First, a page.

Legos are awesome. I definitely believe they went a long way into shaping the person I am now. So this video brought back a lot of memories.

Monday, July 7, 2008

Links of Interest 7/7

Like music? Take a look at some of these websites.
So, there's been a lot of talk about this Dara Torres. Have you seen recent pictures of her? She makes other swimmers look positively doughy! Ripped beyond belief, this article goes into a little more detail about how she has been training for the Olympics.

I'm guessing that one of these things will eventually wipe us all out.

I love maps, so this blog will certainly be bookmarked.

Super Secret Lost Podcast!

The Lost finale has come and gone, but that doesn't mean it was forgotten (ok, maybe a little since it was so long ago). Since the finale was a 3 hour ordeal, we decided that instead of creating a 14 hour episode of our podcast that would bore everyone to tears, we would give our Lost listeners a special treat - 25 minutes of our insane ramblings and pinings about the Lost finale.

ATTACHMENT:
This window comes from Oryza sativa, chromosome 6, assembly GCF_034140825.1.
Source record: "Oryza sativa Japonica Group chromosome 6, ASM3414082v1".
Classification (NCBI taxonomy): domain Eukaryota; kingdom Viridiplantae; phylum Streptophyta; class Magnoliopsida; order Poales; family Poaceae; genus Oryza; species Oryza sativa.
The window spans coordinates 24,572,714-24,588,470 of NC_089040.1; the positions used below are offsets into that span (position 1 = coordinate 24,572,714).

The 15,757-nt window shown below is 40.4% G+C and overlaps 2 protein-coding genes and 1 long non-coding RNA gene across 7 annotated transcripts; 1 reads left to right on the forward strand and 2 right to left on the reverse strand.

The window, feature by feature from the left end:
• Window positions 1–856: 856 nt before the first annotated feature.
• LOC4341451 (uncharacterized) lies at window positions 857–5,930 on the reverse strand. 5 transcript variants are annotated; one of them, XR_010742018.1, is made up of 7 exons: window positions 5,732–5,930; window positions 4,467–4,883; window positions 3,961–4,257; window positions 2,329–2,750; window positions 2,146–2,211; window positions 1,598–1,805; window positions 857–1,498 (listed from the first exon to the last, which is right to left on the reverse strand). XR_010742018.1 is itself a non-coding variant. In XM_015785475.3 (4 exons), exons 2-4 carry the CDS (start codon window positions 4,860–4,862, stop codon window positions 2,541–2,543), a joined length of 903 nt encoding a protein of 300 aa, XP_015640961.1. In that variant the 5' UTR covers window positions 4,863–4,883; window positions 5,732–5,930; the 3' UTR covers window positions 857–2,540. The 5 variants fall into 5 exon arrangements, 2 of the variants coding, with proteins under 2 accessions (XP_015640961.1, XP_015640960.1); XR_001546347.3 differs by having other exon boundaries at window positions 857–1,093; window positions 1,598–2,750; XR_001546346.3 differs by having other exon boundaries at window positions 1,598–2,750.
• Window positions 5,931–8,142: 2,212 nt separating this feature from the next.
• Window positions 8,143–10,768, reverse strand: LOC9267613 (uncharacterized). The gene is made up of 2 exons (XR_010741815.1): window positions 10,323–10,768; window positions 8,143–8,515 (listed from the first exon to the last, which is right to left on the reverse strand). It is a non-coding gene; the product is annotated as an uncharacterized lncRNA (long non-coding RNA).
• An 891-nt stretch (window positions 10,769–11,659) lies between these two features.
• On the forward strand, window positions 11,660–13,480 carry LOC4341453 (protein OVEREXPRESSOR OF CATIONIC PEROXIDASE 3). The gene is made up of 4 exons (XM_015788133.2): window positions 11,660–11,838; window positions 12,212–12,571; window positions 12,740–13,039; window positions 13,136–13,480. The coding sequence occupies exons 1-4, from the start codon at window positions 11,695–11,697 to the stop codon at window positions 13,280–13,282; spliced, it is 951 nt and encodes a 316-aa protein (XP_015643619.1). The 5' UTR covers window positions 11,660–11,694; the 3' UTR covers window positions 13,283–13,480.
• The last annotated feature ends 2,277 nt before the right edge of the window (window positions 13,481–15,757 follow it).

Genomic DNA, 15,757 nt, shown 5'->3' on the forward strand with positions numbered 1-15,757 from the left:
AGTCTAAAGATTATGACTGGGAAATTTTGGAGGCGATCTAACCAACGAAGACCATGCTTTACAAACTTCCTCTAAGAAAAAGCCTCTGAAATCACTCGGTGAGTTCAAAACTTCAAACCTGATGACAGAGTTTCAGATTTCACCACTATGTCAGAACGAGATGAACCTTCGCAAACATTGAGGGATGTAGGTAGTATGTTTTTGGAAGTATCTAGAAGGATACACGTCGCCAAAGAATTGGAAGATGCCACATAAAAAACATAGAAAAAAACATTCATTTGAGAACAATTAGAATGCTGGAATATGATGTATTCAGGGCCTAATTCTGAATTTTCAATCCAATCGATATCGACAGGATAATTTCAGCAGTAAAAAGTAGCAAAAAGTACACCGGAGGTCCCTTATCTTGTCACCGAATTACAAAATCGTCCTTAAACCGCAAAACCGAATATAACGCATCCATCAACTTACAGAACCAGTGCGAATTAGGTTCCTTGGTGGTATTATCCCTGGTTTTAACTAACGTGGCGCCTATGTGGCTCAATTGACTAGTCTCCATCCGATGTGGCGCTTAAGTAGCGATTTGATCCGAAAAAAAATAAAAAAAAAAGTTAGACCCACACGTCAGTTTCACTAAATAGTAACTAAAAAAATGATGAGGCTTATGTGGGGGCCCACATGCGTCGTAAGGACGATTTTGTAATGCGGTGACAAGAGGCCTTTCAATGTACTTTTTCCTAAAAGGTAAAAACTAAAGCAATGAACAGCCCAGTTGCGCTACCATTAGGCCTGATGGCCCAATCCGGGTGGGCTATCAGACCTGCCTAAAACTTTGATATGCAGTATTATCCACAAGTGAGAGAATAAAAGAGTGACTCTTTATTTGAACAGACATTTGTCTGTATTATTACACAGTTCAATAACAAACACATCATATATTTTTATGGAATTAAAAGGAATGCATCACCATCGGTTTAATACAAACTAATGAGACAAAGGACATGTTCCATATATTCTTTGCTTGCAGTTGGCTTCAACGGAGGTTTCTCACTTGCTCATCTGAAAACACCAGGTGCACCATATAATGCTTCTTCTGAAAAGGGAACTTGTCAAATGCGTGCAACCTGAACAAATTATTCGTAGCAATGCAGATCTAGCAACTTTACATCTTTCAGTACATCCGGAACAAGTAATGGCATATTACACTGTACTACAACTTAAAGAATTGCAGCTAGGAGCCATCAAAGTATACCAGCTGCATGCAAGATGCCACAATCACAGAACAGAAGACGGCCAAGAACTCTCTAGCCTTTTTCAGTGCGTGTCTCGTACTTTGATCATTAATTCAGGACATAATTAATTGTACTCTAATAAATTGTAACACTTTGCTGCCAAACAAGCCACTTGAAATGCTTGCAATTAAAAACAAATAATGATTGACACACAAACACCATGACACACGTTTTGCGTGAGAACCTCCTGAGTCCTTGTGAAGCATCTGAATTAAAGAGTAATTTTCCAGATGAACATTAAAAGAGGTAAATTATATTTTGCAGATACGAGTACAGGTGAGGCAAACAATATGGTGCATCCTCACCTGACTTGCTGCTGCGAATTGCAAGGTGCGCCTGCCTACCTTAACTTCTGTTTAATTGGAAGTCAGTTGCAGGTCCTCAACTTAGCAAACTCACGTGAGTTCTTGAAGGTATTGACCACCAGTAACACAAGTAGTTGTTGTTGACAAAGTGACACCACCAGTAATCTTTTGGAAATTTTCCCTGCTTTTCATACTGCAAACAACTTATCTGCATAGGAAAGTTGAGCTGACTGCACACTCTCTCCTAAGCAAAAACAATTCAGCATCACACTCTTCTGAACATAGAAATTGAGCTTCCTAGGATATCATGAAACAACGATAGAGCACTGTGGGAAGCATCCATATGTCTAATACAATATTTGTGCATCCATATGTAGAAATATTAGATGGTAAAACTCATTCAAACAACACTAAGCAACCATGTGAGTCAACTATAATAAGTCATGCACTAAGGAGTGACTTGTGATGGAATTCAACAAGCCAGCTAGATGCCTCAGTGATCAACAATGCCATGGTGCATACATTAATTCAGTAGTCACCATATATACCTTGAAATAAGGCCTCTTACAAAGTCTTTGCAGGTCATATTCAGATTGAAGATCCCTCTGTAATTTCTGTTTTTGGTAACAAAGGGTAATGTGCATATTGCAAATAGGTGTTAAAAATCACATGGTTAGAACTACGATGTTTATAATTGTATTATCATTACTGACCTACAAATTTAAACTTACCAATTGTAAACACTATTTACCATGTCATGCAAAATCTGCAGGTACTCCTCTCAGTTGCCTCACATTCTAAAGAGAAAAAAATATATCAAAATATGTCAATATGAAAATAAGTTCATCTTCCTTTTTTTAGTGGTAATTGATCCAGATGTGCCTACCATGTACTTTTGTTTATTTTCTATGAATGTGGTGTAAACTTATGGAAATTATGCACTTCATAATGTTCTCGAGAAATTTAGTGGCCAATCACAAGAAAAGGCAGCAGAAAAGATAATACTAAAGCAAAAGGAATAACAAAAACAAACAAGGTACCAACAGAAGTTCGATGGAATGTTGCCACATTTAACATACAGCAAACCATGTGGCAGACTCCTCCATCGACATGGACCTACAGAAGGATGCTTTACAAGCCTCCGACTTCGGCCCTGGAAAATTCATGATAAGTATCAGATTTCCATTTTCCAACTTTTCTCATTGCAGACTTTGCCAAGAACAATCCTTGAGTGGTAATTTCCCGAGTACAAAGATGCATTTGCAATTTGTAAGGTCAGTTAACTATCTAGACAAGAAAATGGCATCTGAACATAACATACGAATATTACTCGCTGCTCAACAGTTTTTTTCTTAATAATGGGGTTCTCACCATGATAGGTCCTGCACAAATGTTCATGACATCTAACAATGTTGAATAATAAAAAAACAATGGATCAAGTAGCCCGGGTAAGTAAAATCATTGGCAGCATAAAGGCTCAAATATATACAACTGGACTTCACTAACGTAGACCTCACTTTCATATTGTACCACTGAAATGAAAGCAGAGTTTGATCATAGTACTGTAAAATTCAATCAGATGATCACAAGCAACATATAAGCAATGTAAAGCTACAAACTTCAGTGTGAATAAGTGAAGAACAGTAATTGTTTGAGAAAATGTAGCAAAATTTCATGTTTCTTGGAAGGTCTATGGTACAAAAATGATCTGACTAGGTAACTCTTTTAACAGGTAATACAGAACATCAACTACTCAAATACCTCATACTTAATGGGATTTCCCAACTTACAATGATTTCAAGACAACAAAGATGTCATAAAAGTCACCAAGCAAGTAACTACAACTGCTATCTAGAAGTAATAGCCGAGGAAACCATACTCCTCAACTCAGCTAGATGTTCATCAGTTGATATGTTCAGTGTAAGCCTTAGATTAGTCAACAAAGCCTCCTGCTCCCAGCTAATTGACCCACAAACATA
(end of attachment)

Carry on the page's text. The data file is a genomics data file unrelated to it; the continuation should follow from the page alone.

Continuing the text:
Download to hear musings about Keamy, Buffy the Vampire Slayer (your guess is as good as mine), Dante's Inferno (ditto) ruminations on what is going on and what will be going going on in the next season. You won't want to miss it!

Definitive proof that Keamy is a badass and Sayid is a pussy (and possible evidence on what the hell Cline was talking about with "tranquilizer" Joe:

Jeremy Bentham's wikipedia page that pretty much proves that neither of us know what we're talking about.

And finally, a super awesome video that definitively explains the entire show. (I'll be impressed if you get through 2 minutes. And there are 2 more parts!)

Wednesday, July 2, 2008

Links of Interest 7/2

I've always been fascinated by ancient religious artifacts, so this story is cool to me. The discovery of something new, the interpretation of it, the arguments...and then we learn it's pretty much fiction. That's like saying in 1000 years, someone is going to be able to tell how we lived by reading a Stephen King novel. And yet there's so much intensity over all of this.